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What will it take for Chicago’s traffic safety to course correct?

An abandoned Divvy on King Drive. Photo: Anne Alt

I began writing this on a Friday evening with a headache and sore throat after screaming at multiple drivers. The last incident had me fearing for my life. As I was biking home along Greenview in Rogers Park, between Morse and Lunt, I noticed a driver driving in the middle of the street. I flash my hands over my bike’s headlamp hoping the driver would realize there's someone else on the road. Instead of moving over, the driver continues and comes close enough for me to touch the hood of her car. I see her eyes and for a second I think, “It's over”. After coming frighteningly close to seriously injuring me or killing me, the driver swerved at the last second. She rolls down her window and yells something at me. I don't hear it and I'm too frightened or numb to emotionally react.

While the particulars of this incident are rare for me, near misses, observing driver behavior that puts people at risk, and being on the receiving end of driver harassment is not new. In my experience of speaking with cyclists in my everyday comings and goings, many who bike in Chicago agree that drivers are out of control and constantly put us at risk. I’ve experienced harassment from drivers so intense that I’m sure it would put even the most casual cyclist off biking forever if not for quite some time. Not everyone has the thick skin required to ride a bike within most American cities and it’s a shame tough skin or a resilience against frequent close calls and harassment is even necessary. 

Half of all car trips within the city of Chicago are under 3 miles with nearly a quarter of trips less than 2 miles according to a study conducted by a transportation analytics company, INRX . I think about the vehicular harassment I’ve faced within close distance of my home and surely there has to be a correlation with people choosing to use a car for short trips. Along with the current issue of ghost CTA buses and trains, driving becomes even more appealing. At the same time, U.S. emissions rose as vehicle miles traveled increased in 2022. Despite the numerous city plans that set a goal to reduce private car usage and increase active and sustainable transportation use, I’m not seeing a sense of urgency around creating safe biking conditions or speedier transit within the city.

Earlier that same Friday evening I observed drivers flying through the traffic light at Leland and Broadway. As I saw drivers fly by a 20 mph sign along the stretch Lily Shambrook was killed, I asked myself when Chicago as a city will do right by the numerous victims of traffic violence. I am livid the intersections where Lily Shambrook,Rafi Cardenas, Peter Paquette, Angela Short, Concepcion Lopez, and many others were killed due to traffic crashes remain unchanged. Nearly 3 years ago I wrote about the need for a rapid response team for traffic crashes; the need still exists. How many more people need to be seriously injured and killed before Chicago decides to substantively deal with the issue of traffic violence?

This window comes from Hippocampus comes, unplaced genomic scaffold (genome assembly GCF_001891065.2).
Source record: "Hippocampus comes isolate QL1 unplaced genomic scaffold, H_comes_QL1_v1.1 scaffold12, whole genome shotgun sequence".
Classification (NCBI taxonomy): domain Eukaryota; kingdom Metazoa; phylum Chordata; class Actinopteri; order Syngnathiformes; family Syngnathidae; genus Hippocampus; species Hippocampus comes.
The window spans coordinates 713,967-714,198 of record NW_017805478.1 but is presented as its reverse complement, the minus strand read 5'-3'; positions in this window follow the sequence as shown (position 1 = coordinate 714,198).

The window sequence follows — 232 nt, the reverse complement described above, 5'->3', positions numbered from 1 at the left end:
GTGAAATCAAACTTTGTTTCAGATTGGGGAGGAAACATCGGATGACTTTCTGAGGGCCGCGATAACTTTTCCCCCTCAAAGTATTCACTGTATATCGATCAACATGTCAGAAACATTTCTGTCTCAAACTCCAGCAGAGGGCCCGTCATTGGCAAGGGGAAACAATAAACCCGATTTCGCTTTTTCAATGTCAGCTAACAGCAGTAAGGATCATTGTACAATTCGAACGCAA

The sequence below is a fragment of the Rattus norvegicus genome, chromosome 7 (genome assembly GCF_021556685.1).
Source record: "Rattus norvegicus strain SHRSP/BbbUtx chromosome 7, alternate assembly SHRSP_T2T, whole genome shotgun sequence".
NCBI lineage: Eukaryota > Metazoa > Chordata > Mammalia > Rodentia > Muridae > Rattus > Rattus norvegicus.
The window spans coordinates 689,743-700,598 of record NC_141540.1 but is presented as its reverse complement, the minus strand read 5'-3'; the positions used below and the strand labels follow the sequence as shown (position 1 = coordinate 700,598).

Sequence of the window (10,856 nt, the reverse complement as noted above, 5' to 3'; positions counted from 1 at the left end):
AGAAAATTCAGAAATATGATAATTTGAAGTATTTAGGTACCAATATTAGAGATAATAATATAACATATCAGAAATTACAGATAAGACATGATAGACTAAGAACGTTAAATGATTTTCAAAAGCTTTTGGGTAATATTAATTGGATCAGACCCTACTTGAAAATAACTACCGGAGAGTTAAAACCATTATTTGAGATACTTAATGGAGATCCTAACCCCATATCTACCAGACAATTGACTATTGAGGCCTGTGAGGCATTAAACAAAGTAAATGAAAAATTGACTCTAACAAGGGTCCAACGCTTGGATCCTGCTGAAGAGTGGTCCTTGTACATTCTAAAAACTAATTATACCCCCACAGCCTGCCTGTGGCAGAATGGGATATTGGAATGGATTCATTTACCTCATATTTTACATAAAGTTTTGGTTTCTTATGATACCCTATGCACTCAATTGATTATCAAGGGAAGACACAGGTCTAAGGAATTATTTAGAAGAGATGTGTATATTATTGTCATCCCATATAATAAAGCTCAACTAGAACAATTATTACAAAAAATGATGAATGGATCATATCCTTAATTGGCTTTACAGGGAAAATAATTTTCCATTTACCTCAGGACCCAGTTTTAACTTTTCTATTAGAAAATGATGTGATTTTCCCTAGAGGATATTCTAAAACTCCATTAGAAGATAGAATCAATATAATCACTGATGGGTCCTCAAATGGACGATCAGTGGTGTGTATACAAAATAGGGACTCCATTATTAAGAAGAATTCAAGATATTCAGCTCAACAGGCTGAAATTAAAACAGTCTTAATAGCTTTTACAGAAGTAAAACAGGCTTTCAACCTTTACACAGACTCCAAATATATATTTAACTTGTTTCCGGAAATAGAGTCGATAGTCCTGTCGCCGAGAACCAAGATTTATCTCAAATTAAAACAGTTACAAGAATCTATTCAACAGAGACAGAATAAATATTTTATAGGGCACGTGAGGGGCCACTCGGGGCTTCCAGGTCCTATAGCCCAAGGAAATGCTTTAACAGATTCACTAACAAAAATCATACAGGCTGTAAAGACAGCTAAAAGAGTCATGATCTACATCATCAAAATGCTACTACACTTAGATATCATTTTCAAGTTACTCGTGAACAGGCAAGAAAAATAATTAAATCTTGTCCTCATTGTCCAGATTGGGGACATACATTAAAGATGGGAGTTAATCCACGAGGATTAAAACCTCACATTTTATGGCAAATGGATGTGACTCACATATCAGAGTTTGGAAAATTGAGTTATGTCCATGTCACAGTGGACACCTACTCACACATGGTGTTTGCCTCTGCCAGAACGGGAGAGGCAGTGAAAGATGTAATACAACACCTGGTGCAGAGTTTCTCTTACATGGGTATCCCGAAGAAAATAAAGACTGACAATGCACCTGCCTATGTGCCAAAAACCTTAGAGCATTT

I’m aware that frequent harassment and daily close calls isn’t the experience of every cyclist in Chicago. In my experience, the people who have told me they don’t experience much or any harassment while biking have been white men. These same people tend to oppose protected bike lanes because the status quo of painted lanes, sharrows, and a lack of protected bike lanes is working fine for them. Luckily the chorus of calls for protected bike lanes and other necessary measures to create a safe and comfortable biking environment are growing louder. While those calls grow louder, I hope the makeup of those voices begins to become more racially and socioeconomically diverse. For me, it’s not enough for white bike advocates to support a citywide network of protected bike lanes. What good are protected bike lanes if residents struggle to live next to them due to a lack of affordable housing and a lack of jobs? What good are protected bike lanes if Black and Brown Chicagoans feel more vulnerable to police harassment or interpersonal violence? Yes the infrastructure on our streets matters and so does the quality of life of the people who traverse those streets. We have to look beyond bike lanes and ask how we can all show up for racial justice and equity within this city.

If you're interested in educating yourself  on issues of racial equity as it relates to mobility justice and urban development, I encourage you to check out Cyclista Zine's Bookshop recommended reading list. Cyclista Zine is an intersectional feminist bi annual zine that uplifts the voices of Black, Brown, and Indigenous people along with the voices of women, trans people, and femmes.  I was recently scrolling their Instagram feed and felt the following image was fitting. The caption for the post includes a list of recommended texts focusing on race and justice in city planning and urban design.

A screenshot from the Instagram account "cyclista_zine". The account posted a screenshot from the Twitter account "ColonizedLocal" with the display name: Tea Moneypenny (they/them). Tea writes: "I want white urbanists to stop only reading white urbanists, retweeting only white + western thought, attending all white conferences about cities, tokenizing the five Black/Brown folks they deem acceptable for 'urbanists' spaces & not admitting urbanism is white supremacist"
Lead image for an Instagram post from the Instagram account "Cyclista_Zine". The post underneath the image lists recommended texts regarding race and justice in city planning and urban design
Lead image for an Instagram post from the Instagram account "Cyclista_Zine". The post Underneath the image is a list of recommended texts regarding race and justice in city planning and urban design

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